Cleaning Up Junk Food In Sport: It’s Just Not Cricket
Public health groups are calling on elite sporting clubs to clean their act up as new research shows mums and dads are sick of major sports codes partnering with junk food companies that put profits before health.
KFC is currently heavily promoting across multiple channels via sponsorship of The Big Bash, Australia’s Twenty20 cricket league. Its ‘The One Box’ costs just $12.95 and contains 50% of the maximum daily recommended saturated fat intake (11.8g) 1, 160% of the maximum daily recommended salt intake (3197mg) 2 and almost two-thirds of an adult’s energy needs for the day (5795kJ).
The junk food industry spent around $45million in Victoria alone last year on mass media advertising. With these aggressive marketing strategies, combined with next to no regulation on how the fast food industry is allowed to market itself, our kids don’t stand a chance at maintaining healthy diets.3
Research4 from LiveLighter shows the majority of people have had enough of the aggressive promotion of junk food in sport. An in-depth study of more than 2,000 participants has revealed:
- 68% percent of parents say elite sporting groups should focus on healthy sponsorships.
- 70% of people agree companies advertising junk food in sports settings care more about making money than the public’s health.
- More than half believe current restrictions on advertising don’t go far enough to protect children being exposed to junk food marketing.
LiveLighter Campaign Manager and Dietitian Alice Bastable said that the association with junk food and sport impacts children’s diets, making them more susceptible to ongoing health problems as adults.
“Overweight and obese children have a much greater chance of becoming obese adults and face increased risks of developing chronic conditions later in life such as type 2 diabetes, heart disease and 13 types of cancer.”
Poor diet is also a significant problem for children, with around 40% of the energy in children’s diets coming from unhealthy foods5 and only one in 17 children eating the recommended daily amount of fruit and vegetables6.
“Early life experience has been shown to influence the weight gain of children through to adult life. Once these patterns are set they are very difficult to change, which is why we need to protect children from the promotion of junk food, which is all around them,” Ms Bastable said.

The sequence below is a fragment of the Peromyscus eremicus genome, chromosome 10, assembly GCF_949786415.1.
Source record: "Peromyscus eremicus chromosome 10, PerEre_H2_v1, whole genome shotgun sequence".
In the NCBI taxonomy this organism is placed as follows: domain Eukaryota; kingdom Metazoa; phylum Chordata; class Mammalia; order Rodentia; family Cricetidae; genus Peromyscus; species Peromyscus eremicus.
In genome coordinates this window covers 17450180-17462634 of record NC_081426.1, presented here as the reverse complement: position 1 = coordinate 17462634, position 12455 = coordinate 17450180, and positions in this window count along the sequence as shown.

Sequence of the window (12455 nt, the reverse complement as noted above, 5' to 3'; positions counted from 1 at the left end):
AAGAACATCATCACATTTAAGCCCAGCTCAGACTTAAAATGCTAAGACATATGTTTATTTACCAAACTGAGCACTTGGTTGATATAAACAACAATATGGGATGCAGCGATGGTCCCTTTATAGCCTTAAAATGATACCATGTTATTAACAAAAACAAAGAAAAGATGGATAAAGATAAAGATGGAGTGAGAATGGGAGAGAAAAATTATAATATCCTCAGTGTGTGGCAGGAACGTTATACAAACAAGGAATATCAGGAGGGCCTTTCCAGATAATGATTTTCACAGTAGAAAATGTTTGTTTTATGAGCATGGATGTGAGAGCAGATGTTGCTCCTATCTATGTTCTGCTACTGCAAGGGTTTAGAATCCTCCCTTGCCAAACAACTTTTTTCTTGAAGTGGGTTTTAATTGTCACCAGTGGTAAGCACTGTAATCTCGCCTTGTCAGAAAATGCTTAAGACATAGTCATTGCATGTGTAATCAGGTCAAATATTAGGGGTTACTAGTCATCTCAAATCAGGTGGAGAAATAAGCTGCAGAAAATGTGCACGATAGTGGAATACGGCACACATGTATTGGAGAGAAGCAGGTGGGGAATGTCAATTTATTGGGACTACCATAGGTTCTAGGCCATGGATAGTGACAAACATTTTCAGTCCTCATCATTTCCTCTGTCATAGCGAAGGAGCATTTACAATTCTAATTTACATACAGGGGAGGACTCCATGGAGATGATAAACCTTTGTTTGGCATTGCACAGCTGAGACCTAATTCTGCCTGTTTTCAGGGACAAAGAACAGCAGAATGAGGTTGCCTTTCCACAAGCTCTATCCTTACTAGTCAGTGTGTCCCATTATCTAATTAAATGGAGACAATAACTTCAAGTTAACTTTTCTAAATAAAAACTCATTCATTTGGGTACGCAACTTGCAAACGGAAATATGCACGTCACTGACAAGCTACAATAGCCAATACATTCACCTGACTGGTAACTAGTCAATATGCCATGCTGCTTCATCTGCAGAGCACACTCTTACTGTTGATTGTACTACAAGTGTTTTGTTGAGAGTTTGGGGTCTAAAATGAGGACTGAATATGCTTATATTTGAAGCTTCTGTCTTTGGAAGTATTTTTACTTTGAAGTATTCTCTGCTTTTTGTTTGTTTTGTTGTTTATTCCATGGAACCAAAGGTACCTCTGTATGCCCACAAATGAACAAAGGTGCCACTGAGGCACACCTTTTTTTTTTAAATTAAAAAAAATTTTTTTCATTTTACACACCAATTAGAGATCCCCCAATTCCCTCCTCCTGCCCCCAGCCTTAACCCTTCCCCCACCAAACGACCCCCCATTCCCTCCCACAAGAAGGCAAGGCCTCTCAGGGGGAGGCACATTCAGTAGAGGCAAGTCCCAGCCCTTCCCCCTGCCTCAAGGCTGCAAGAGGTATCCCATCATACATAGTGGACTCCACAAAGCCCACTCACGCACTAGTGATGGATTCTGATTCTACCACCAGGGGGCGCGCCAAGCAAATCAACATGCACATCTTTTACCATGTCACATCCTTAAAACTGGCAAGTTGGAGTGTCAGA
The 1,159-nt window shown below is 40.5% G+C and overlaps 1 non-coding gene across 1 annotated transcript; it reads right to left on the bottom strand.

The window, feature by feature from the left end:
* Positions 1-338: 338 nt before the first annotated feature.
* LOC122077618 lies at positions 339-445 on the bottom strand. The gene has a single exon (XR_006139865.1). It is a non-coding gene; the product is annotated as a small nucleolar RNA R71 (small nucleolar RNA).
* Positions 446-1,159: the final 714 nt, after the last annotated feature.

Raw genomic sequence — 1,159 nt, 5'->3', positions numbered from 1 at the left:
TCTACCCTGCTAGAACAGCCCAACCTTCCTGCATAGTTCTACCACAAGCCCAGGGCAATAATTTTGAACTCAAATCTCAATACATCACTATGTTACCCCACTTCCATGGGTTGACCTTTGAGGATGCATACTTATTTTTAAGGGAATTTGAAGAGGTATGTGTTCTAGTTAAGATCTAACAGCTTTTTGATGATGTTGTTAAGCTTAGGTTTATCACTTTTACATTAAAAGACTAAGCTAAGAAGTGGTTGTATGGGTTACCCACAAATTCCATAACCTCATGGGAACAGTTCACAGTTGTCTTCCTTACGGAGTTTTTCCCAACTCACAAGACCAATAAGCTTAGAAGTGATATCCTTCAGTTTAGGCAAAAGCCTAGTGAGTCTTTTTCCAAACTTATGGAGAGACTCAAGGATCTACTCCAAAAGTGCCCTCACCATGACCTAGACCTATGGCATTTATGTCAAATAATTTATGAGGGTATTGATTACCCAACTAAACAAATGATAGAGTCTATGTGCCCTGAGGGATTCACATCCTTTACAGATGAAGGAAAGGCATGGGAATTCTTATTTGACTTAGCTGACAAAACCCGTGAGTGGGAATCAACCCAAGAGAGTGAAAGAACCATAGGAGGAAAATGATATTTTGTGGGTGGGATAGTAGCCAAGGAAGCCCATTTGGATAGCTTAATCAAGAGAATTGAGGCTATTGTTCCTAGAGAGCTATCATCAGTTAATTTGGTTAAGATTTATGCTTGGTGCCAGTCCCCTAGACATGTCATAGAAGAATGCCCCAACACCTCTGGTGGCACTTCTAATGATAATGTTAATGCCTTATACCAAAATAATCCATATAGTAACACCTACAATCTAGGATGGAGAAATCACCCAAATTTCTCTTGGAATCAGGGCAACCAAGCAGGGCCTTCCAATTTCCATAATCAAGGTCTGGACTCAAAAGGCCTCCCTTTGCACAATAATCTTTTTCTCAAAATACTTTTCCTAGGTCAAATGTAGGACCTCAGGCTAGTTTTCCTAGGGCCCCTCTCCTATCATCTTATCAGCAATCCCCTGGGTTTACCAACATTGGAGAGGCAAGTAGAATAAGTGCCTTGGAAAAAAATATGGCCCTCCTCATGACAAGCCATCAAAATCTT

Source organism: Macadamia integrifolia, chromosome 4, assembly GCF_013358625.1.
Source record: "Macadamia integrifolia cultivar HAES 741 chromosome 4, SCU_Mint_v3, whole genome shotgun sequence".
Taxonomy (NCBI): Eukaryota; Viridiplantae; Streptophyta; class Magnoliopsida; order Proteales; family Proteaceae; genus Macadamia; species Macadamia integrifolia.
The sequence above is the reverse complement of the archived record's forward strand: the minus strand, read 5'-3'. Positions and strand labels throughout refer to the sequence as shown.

The Obesity Policy Coalition’s Executive Manager Jane Martin said that when over 26% of Australian children are overweight or obese, and nearly 31% in Victoria7, it’s time sporting bodies call time and source healthier sponsors.
“The Big Bash is saturating an event, it promotes as family friendly, with junk food undermining parents’ efforts to create healthy habits for their kids. Whether it’s KFC banners around the pitch or the cheap meal deal promotions during the ad breaks, it’s impossible to avoid,” Ms Martin said.
“We know that marketing influences what children want to eat, creating pester power and contributing to weight gain. Junk food brands are taking full advantage and bombarding kids with junk food marketing during their favourite sporting matches.”
“Children are particularly susceptible to hero-worship. Junk food advertising during sporting matches builds positive associations between their sporting heroes and unhealthy food and drink brands.”
Ms Martin called on the Big Bash, and other major sporting leagues, to live up to their family friendly brand and phase out sponsorship arrangements with junk food for the sake of our kids’ health.
“We need to stop and think if aligning sport and junk food is helping our kids or undermining healthy choices,” Ms Martin said.
Notes on data:
- Based on non-digital Quick Service Restaurant media spend for Dec 17 – Nov 18 inclusive
- From LiveLighter’s most recent ‘Shape of Australia’ report prepared for Cancer Council WA and Cancer Council Victoria by Nina Sapountsis, Liyuwork Dana, and Simone Pettigrew at WA Cancer Prevention Research Unit (WACPRU) – full report not yet published. A sample of 2000 respondents was used with about two thirds of the sample being aged 18-54 years of age.
- Australian Institute of Health and Welfare, Nutrition across the life stages, 2018.
- Australian Bureau of Statistics, National Health Survey: First Results, 2017-18.
- From Australian Institute of Health and Welfare’s ‘Children’s Health Indicators’ https://www.aihw.gov.au/reports/children-youth/childrens-headline-indicators/contents/indicator-6
LiveLighter is a public health education campaign encouraging Australians to lead healthier lives by changing what they eat and drink and being more active.
In Victoria, the campaign is delivered by Cancer Council Victoria. In Western Australia, the LiveLighter campaign is delivered by Cancer Council WA and is funded by the State Government of Western Australia. For more information visit www.livelighter.com.au.
About the Obesity Policy Coalition
The OPC is a partnership between Cancer Council Victoria, Diabetes Victoria, VicHealth and the Global Obesity Centre at Deakin University, a World Health Organization Collaborating Centre for Obesity Prevention. The OPC advocates for evidence-based policy and regulatory change to address overweight, obesity and unhealthy diets in Australia.